In the meantime, his cyberskills atrophy. "The cadets I was teaching, there just wasn't another outlet for them in the military yet."

Plan X is designed to help the Pentagon "understand the cyber battlespace" and to develop skills in "visualizing and interacting with large-scale cyber battlespaces," according to the DARPA proposal.

These, too, are unique skills that must be cultivated within the military, says Adams. "Another art piece is mapping a network [that could be a potential target]. How do you do it — and how do you do it subtly — without knocking things over and turning things off? And if it's hostile, how do we do it without getting caught?"

Plan X hints at some of these needs — and makes it clear that the Pentagon is grappling with how to establish a framework for fighting cyberwar, too.

"Plan X is an attempt by the national security bureaucracy to come to grips with the multitude of issues around use of cyberweapon in an offensive form — the legal, diplomatic, ethical issues," says Matthew Aid, a historian and author of "Intel Wars: The Secret History of the Fight Against Terror."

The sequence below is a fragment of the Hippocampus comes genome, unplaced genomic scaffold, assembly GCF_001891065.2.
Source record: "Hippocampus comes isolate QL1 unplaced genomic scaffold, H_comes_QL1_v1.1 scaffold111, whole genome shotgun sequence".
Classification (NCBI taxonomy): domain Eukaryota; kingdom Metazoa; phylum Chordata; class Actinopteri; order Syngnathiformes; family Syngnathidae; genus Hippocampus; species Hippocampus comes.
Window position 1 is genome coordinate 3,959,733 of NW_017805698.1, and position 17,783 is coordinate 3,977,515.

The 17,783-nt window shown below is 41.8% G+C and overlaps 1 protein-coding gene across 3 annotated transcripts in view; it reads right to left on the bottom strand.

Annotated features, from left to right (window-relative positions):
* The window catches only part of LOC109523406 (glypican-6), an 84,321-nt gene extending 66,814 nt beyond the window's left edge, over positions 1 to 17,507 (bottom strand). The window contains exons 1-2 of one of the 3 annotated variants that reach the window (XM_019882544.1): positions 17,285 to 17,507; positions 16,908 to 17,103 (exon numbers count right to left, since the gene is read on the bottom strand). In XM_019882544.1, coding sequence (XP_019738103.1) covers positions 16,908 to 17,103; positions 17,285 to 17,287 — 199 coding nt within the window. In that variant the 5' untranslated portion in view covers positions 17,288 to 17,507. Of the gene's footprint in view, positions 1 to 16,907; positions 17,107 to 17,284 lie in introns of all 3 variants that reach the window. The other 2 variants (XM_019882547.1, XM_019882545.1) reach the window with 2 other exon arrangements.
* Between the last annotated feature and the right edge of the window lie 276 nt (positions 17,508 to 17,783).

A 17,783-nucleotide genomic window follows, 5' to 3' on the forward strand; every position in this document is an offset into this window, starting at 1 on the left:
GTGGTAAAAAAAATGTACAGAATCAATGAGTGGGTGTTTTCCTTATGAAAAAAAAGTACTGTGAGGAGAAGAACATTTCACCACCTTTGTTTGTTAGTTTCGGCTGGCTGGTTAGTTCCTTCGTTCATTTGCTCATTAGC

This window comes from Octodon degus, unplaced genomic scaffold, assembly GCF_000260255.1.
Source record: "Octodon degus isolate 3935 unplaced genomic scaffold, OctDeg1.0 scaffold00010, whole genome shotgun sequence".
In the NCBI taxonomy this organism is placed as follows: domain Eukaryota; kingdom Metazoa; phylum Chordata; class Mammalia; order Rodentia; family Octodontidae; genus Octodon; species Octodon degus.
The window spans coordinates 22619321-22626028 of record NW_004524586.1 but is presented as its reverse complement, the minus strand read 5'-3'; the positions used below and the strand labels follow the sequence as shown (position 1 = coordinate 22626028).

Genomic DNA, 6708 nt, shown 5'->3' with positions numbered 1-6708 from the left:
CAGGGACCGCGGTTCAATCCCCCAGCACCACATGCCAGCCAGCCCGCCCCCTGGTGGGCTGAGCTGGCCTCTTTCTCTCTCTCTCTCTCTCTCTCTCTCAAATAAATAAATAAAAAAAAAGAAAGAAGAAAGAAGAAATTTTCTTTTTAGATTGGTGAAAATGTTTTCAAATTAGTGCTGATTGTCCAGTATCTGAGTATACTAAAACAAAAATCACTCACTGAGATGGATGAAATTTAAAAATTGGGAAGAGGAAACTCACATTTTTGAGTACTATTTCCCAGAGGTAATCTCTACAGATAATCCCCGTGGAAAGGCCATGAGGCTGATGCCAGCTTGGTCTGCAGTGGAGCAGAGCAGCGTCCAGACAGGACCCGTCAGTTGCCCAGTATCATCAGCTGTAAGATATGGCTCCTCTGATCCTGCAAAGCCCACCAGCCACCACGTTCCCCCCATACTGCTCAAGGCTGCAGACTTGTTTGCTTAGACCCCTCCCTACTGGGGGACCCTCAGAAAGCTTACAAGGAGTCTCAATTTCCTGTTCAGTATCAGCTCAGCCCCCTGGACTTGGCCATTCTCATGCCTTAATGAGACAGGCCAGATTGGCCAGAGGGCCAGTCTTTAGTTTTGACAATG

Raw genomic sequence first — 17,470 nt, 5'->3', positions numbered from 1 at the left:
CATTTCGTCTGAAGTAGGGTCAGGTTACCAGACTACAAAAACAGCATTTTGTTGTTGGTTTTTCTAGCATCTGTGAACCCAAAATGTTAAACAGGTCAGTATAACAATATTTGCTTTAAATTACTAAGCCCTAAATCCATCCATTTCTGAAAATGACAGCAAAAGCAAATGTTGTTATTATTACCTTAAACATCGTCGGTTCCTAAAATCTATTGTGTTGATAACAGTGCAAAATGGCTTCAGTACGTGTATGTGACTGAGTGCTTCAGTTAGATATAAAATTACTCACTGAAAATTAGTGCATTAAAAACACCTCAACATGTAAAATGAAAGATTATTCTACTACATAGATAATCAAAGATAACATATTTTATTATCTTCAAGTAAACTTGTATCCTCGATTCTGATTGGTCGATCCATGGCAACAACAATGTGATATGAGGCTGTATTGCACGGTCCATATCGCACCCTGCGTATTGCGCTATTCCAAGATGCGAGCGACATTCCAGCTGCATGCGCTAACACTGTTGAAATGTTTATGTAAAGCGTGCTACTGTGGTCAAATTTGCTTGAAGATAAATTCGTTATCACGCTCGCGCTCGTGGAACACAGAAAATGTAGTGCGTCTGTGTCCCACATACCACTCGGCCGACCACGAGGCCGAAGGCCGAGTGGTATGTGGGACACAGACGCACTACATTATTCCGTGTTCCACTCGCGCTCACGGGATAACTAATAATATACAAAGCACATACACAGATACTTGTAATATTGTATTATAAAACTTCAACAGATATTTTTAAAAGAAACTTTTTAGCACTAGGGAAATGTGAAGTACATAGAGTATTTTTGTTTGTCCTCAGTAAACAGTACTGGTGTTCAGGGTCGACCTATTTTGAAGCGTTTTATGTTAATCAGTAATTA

"We can't have a public discussion about Stuxnet, about these brand new weapons — or their ethical implications — until the White House pulls back just a little the veil of secrecy that surrounds the entire program," Mr. Aid adds.

For example, Stuxnet revealed how unwieldy such weapons can be when it inadvertently "jumped" into friendly computer systems that were never meant to be targeted.

Indeed, "One of the biggest problems in cyberwarfare is the potential for collateral damage," says Mr. Lewis of the Center for Strategic and International Studies.

"You just can't attack stuff and not worry that innocent civilians will be harmed — you have to take steps to mitigate the risk."

Aid says now is the time to have these conversations. "We can only see one tenth of one percent lurking beneath the surface — what's beneath the surface scares ... me," he says. "This is combat — this is war by a different name."